A fighter from the Sadik unit of Free Syrian Army’s Tahrir al Sham brigade fires his Steyr AUG rifle from inside a house during heavy fighting in Mleha suburb of Damascus, in this 22 January 2013 file photograph. (Photo: Reuters – Goran Tomasevic)
By: Ibrahim al-Amin
Publishe Friday, March 8, 2013
Meanwhile, huge numbers of Syrian fighters are being trained in domestic camps, as well as in Turkey, Jordan, Libya, and parts of Iraq and Lebanon. Diplomatic sources note that some are undergoing specialist training in Saudi Arabia, Qatar, and the UAE. At the same time, security sources affirm that Arab and Western intelligence agencies have bolstered their covert presence in Syria.
Opposition activists have indicated that there are two parallel reasons for the boost in training, weapons, and funds.
The first is to improve the rebels’ military capability and raise their morale, in hope of enabling them to achieve major battlefield successes and halt the gains made by the regime’s forces.
The second is to try to unite as many armed factions as possible and enable them to counter the growing influence of al-Nusra Front. This is in line with the long-running quest by Arab and European intelligence agencies to contain al-Qaeda and its offshoots. It’s also intended to drum up worldwide support for the rebels amid growing fears that they are replicating the experience of Afghanistan or Somalia.
One specific goal is targeting top-ranking Syrian leaders. They are convinced that Assad’s assassination would lead to the instant implosion of the regime. The other side has been actively taking counter-measures while drawing up contingencies for dealing with such an event.
Israel is known to have been involved in operations of this kind in Syria – even if many in the Syrian opposition do not like to hear about such things. The fingerprints of its security agencies have been found on several recent assassinations.
The regime and its backers are not taking all this quietly. They have been equally active in efforts to improve the performance of its forces, both by ensuring the army is well-supplied and heavily manned.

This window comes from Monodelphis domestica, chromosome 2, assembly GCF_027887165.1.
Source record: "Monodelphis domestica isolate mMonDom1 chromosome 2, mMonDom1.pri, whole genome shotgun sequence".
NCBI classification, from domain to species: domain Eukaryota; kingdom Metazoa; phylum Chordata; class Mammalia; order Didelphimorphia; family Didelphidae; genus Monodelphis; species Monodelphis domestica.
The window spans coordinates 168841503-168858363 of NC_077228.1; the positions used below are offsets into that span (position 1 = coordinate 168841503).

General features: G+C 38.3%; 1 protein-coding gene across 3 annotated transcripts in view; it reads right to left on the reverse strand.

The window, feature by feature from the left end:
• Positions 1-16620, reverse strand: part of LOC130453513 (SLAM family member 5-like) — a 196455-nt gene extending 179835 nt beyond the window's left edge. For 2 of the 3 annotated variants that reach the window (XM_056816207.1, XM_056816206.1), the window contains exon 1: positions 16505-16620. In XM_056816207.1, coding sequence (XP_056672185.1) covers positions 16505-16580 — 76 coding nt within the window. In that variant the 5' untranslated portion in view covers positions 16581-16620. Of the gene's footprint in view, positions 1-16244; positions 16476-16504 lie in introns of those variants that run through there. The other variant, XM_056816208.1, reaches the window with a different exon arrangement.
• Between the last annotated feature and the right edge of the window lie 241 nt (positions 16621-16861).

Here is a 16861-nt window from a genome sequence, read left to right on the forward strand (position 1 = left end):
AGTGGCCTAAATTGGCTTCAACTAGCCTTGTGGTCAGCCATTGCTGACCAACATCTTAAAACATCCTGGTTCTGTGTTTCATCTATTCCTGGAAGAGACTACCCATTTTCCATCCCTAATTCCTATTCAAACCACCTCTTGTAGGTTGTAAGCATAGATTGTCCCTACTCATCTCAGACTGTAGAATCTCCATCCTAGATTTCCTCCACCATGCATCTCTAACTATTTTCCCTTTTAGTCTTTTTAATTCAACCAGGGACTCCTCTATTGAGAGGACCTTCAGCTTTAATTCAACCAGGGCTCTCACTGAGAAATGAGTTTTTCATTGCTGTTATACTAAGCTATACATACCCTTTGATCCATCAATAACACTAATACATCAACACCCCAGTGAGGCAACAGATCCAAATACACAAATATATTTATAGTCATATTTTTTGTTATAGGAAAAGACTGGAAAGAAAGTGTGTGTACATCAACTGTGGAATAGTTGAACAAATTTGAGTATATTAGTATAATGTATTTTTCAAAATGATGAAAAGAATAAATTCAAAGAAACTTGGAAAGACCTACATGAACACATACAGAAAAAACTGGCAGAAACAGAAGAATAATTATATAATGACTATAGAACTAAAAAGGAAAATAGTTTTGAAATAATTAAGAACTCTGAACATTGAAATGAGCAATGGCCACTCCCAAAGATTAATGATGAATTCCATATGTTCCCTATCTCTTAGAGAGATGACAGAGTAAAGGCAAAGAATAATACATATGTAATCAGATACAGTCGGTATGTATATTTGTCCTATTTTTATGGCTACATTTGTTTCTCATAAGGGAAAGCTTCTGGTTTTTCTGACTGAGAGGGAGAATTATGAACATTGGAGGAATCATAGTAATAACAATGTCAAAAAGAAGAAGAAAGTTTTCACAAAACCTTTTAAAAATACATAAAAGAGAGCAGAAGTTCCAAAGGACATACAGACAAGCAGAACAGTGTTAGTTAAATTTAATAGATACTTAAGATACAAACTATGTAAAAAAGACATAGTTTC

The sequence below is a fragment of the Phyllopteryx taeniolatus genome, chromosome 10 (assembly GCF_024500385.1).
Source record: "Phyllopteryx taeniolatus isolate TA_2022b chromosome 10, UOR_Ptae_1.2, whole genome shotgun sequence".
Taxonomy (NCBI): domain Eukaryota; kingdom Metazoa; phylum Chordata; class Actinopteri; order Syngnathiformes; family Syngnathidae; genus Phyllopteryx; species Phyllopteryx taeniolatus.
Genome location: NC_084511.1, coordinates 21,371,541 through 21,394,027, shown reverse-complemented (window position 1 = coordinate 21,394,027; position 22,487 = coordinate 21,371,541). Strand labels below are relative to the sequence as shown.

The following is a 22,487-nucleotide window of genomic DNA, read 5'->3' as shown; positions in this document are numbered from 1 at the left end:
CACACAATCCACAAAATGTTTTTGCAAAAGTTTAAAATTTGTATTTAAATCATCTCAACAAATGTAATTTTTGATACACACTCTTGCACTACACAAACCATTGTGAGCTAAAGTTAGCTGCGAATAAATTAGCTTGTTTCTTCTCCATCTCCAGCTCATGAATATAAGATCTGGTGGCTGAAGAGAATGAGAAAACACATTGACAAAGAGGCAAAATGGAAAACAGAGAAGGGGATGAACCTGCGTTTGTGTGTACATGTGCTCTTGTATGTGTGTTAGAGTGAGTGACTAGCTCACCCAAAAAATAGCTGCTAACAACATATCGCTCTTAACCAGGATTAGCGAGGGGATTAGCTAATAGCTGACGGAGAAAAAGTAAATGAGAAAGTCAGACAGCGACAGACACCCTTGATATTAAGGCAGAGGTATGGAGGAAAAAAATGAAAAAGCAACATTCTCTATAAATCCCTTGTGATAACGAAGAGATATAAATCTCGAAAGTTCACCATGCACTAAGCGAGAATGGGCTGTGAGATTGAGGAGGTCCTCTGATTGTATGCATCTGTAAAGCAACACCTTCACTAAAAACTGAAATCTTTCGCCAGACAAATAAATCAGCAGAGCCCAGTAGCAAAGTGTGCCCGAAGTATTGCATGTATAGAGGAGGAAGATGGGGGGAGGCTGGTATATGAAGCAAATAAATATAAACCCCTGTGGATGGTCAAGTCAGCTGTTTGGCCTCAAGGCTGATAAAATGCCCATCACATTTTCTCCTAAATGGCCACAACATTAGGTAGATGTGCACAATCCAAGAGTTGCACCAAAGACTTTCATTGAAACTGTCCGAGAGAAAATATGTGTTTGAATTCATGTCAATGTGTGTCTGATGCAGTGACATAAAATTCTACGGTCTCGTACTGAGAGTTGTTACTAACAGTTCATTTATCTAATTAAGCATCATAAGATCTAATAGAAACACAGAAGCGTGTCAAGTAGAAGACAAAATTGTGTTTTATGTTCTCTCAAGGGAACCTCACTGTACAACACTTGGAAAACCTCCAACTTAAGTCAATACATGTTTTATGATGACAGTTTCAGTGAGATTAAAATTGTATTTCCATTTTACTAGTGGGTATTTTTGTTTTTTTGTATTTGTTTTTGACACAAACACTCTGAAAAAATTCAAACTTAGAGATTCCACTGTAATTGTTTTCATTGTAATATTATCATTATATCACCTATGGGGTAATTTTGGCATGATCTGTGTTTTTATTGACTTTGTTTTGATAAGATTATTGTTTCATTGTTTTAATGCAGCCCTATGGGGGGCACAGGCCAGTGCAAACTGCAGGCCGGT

Plans to upgrade the operational and intelligence capability of the security forces also appear to have had considerable effect. Improved technology has since helped foil two offensives against Damascus and its surroundings while enabling regime forces to make gains around Homs and Aleppo.
Procedures for decision-making by military commanders on the ground, and coordination between ground and air forces, also seem to have changed. New combat methods have been introduced with the aim of reducing civilian casualties in rebel-held areas.
While the armed groups seek to achieve a big battlefield success, the regime is seeking to hold their current positions. This is intended as a prelude to a large-scale offensive to reconnect rebel-held areas around Damascus, Homs, and southwest of Aleppo.
Political contacts between regional and international players remain frozen. That is why the combatants are preparing for war, and why we can expect violent confrontations whose purpose is to set the terms for an eventual compromise.
That will be the ‘real deal.’ It cannot possibly differ from the wartime deals in Lebanon and Iraq, which brought stability to the regime but not to the country.
Ibrahim al-Amin is editor-in-chief of Al-Akhbar.
This article is an edited translation from the Arabic Edition.